Contra Costa County Superior Court Judge Gregory Caskey ordered four men and one juvenile to stand trial on felony rape and assault charges of a Richmond High School student that include the legal terminology for gang rape. A sixth defendant will be tried on a different felony sexual offense related to touching the victim.
The judge dismissed all charges against the seventh and youngest defendant, 16-year-old Cody Smith. The rulings end a 20-day preliminary hearing that uncovered gruesome details about the attack on a 16-year-old girl in the courtyard at Richmond High in October 2009. Five defendants face life sentences if convicted of the rape charges against them.
Judge Caskey decided there was insufficient evidence for the rape charges against 23-year-old Elvis Torrentes. He now faces a maximum of eight years in prison, down from 26, for one charge of sexual penetration of an intoxicated person.
District Attorney Dara Cashman said this was the most complicated case of her career. “Not just because the number of defendants, but also the huge amount of evidence, the forensic evidence was extremely complicated, and the fact that the witnesses were so very uncooperative,” she said outside the courtroom after the hearing.
“If there is a murder in hell, you’re not going to have angels as witnesses,” Cashman said during her concluding argument.
The witness testimony and evidence implicating Cody Smith in the rape were particularly thin. The judge suppressed a police interrogation of Smith on Monday. He ruled police violated Smith’s Miranda rights during an interview two days after the assault, when they continued to question Smith after he invoked his Fifth Amendment right against self-incrimination.
It is unclear whether, even if Smith’s statements—part of which the judge described as ambiguous—had been admitted, the turnout would have been any different.
The DA argued that Smith—who was a classmate of the girl and has known her since the seventh grade—had sexually assaulted the student and encouraged and promoted others’ criminal behavior.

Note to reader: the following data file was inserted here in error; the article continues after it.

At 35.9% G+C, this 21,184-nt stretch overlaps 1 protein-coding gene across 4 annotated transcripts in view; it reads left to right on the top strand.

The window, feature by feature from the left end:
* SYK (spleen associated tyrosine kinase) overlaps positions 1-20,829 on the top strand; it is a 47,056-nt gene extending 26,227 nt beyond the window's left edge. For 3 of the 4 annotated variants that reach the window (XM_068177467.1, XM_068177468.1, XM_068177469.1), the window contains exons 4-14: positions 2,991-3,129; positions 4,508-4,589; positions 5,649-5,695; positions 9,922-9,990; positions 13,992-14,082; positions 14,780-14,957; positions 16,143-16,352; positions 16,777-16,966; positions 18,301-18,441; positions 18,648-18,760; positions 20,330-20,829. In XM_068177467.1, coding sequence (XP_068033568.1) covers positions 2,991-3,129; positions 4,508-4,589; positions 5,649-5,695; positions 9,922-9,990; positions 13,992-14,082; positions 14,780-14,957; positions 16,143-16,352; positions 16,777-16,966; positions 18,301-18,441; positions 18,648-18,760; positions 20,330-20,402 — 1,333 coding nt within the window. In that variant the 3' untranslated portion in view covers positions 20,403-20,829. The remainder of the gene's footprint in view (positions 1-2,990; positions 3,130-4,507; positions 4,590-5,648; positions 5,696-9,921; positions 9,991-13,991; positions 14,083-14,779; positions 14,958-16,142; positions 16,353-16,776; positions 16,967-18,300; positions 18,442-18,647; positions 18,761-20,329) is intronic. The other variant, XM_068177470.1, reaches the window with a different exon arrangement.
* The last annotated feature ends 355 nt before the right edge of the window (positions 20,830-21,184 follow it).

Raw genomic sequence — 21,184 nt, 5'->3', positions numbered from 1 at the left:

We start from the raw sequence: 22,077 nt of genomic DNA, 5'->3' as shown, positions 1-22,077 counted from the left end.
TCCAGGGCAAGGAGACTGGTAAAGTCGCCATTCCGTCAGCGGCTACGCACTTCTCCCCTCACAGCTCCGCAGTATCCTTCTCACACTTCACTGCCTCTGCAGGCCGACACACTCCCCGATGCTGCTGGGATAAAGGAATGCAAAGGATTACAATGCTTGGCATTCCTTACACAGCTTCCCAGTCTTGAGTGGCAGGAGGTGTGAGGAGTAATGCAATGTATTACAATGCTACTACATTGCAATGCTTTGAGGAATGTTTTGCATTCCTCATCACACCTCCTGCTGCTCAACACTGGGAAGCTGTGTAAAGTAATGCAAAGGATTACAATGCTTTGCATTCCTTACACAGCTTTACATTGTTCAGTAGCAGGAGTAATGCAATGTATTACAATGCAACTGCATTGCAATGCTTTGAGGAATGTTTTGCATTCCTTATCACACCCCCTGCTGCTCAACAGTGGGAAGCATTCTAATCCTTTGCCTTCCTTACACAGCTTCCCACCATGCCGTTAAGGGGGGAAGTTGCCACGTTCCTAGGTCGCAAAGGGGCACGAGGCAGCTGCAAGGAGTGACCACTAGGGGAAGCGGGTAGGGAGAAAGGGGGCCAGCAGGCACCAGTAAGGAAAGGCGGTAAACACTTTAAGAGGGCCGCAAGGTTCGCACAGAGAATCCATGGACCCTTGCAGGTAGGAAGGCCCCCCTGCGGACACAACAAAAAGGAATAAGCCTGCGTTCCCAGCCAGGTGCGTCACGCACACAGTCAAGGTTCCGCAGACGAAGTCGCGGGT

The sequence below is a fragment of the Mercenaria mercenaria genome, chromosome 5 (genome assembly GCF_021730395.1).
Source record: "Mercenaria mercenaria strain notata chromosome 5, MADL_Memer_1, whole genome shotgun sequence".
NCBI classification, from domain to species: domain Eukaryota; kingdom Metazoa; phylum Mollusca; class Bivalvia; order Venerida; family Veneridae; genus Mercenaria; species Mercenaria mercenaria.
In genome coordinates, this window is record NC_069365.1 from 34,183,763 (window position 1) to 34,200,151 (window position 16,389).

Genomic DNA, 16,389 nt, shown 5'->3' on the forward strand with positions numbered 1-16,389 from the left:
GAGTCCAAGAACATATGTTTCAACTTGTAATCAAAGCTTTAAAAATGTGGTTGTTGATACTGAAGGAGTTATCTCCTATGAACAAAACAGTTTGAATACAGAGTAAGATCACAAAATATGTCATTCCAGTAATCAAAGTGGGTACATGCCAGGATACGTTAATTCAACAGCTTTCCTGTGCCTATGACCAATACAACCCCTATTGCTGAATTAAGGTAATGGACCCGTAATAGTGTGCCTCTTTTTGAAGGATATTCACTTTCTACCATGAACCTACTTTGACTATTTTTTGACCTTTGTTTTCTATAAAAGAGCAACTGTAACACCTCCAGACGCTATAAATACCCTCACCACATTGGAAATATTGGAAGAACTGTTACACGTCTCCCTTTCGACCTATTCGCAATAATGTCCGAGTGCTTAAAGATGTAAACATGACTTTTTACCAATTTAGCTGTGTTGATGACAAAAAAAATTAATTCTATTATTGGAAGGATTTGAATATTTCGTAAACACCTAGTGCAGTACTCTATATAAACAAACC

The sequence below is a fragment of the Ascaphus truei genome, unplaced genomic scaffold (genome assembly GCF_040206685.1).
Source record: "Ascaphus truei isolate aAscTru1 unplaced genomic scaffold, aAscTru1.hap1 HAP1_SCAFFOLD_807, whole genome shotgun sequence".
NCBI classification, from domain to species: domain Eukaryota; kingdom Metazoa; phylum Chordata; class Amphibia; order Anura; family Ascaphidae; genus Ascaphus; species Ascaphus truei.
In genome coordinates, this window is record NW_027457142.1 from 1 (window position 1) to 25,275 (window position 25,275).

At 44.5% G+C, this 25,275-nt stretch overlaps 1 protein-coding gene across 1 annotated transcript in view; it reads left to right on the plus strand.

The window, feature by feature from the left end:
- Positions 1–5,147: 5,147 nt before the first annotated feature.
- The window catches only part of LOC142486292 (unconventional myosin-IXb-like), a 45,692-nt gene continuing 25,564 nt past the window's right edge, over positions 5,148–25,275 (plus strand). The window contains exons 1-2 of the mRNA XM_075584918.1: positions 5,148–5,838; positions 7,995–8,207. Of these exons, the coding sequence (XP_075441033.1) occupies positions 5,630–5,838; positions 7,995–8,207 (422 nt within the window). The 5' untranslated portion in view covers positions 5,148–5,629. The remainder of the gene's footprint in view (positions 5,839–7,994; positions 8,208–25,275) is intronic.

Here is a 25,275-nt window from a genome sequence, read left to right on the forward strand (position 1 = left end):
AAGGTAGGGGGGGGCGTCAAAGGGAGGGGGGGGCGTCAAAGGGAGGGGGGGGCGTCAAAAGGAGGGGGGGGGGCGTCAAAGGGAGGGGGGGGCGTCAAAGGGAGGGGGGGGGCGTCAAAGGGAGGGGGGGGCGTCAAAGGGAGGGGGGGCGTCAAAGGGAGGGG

Cashman said Smith, “was under no obligation to help, but he can’t escape criminal liability by saying he left before it happened.” Even if Smith left before the assault ended, Cashman said he was there when it began. She argued that Smith aided and abetted the rape because it was a natural and probable consequence of the events that he had helped put into motion, which would make him culpable according to the law.
Smith’s attorney David Headley said that of the nearly twenty witnesses and defendants interviewed by police, most said Smith hadn’t done anything to the girl or that he wasn’t at the scene when they were. Only one witness said Smith had touched the student sexually, and Headley argued that police had pushed that witness into agreeing with that account.
“The code of silence didn’t operate in this case as one might expect,” said Headley. “No one seems to be protecting anyone here.”
“If you are going to dump on anybody, you’re going to dump on ‘the little white kid,'” Headley said (referring to how one witness had described Smith).
Before making his decision, Judge Caskey highlighted the difficulty of trying to resolve conflicting witness accounts. “The dilemma I face in this case is I have very little ability to assess credibility in this proceeding,” he said.